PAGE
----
So, let's start with the good. The film is anchored by Jessica Rothe (making her feature debut as a lead) as Tree. Tree? That's the name we're going with for the main character? ...... sure. Silly name aside, (though if your real name is Tree then I salute you) Rothe is excellent here in the lead role, as she might as well be a real-life sorority sister. And her character is great! Tree is not your standard damsel-in-distress. She is definitely a power lead that can take anything sent her way. Heck, she isn't even all that likable. But you can't help but love her and feel for her as she experiences all these traumatic events/deaths over and over again. Equally charming is another relative newcomer, Israel Broussard. He plays Carter, aka the guy Tree (still can't get over that name) wakes up to every morning. I found myself rooting for him by the end of the movie, and that doesn't often happen. But I couldn't help myself! They just have such a nice chemistry! I know the movie is playing me like a fiddle but I don't care! There are a lot of problems with the story, which we'll get to, but it still hit all the right notes at exactly the right time. And I knew it was, too, but it didn't matter! There's even a surprisingly emotional moment right in the middle of it that caught me off guard, but it still worked. And I did not see the final twist coming, believe it or not. It was a good twist! There are definitely some plot holes with this twist, but who cares? You're not here to analyze, you're here to have fun! Like I did! I had an absolute blast watching this movie, and nothing anyone says will convince me otherwise. There's not a whole lot else going on with this movie. The editing was alright, but nothing that would blow your mind, and the set design/score/cinematography were all b-movie level. Which is totally fine for this film. Oh! Costumes! Most of them were whatever, but can we talk about how creepy that pig mask is? What a great costume choice. The killer overall is pretty awesome, as they're a faceless, voiceless terror, and it's pretty darn creepy.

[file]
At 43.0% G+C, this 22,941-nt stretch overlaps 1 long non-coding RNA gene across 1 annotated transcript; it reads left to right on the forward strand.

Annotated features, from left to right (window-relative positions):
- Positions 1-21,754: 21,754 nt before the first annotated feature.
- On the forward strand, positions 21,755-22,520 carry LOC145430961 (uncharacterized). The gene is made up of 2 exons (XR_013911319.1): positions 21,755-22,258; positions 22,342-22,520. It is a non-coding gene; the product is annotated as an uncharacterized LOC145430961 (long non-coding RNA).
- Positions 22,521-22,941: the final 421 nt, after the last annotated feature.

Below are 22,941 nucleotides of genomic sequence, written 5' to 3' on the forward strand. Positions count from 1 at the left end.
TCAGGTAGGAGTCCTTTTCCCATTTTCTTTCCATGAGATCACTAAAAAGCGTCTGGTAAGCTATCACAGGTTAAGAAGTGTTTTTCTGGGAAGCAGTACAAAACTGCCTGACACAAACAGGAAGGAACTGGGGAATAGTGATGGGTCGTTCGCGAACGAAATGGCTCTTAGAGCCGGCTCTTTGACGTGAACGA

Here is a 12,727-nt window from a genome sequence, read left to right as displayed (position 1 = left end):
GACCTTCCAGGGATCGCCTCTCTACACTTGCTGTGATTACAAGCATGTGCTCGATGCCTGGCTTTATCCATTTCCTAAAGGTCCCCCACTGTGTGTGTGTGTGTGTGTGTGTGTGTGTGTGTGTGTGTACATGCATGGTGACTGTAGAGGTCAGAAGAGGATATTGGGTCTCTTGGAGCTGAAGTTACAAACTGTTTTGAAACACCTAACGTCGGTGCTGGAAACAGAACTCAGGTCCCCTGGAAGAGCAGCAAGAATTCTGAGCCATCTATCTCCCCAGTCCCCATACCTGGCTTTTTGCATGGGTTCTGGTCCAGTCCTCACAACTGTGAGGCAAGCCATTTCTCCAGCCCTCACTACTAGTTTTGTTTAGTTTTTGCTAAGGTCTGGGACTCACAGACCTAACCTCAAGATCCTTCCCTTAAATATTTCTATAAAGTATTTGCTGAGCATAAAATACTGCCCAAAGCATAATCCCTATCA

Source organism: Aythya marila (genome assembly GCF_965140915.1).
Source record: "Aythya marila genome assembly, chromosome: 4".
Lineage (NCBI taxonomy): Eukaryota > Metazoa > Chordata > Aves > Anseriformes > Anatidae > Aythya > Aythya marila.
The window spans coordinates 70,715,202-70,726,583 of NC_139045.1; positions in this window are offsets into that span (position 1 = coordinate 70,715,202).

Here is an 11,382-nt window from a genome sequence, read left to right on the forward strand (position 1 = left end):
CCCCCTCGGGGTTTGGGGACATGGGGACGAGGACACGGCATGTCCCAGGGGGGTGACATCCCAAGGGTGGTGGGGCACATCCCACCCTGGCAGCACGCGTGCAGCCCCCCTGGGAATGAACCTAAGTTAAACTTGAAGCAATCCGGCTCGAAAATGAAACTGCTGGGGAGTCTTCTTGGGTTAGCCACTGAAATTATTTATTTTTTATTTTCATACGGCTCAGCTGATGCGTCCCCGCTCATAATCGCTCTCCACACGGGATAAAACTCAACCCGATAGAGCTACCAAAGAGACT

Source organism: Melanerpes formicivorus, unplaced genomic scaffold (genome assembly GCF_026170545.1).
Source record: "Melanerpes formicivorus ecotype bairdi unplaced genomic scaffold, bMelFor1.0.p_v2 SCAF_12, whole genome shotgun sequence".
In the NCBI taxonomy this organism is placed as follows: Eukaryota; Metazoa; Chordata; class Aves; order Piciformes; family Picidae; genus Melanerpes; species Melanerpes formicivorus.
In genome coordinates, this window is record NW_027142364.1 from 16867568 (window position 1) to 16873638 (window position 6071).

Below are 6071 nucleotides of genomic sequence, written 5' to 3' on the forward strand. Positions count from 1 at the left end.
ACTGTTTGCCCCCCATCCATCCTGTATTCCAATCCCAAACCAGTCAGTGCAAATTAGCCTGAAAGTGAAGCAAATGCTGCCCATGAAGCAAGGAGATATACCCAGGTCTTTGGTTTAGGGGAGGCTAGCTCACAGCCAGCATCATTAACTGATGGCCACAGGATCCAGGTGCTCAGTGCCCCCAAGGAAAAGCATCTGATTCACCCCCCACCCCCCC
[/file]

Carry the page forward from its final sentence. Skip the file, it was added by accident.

That said...... there are a lot of problems with this movie, besides the frat bro jokes and the fact the lead character's name is Tree. It's hard to talk about without throwing in spoilers, but there's about 20 minutes of this film that's just straight fluff right around the start of the third act. Which is a problem when the film is only 96 minutes long. I don't want to go into it any more than I have to, but let's just say the film sets up a certain character arc, and it makes a big deal about said character arc just to go, "NOPE! JUST KIDDING." Which made those 20 minutes feel like a complete waste of time. And then by the end it got pretty ridiculous, too. Like "roll your eyes and laugh" kind of ridiculous. But I think that was intentional so I won't fault the movie too much for that. Also, this film's rules are kind of confusing. As in there are no rules. Tree keeps reliving the same day over and over but each time she wakes up she's a bit weaker for some reason, and then we never understand why she's given the ability to relive this day in the first place. Because that's not an important question or anything, right? Also, when the villain is revealed.... it's a good twist, but was that person really capable of some of the crazy deaths we saw? I say no, but who cares. Those deaths were certainly over-the-top so what does it matter. Ultimately, Happy Death Day is a shockingly enjoyable horror comedy that's well worth a watch, however it falls apart the second you try and analyze it. So just go see it, have a good time, and leave it at that.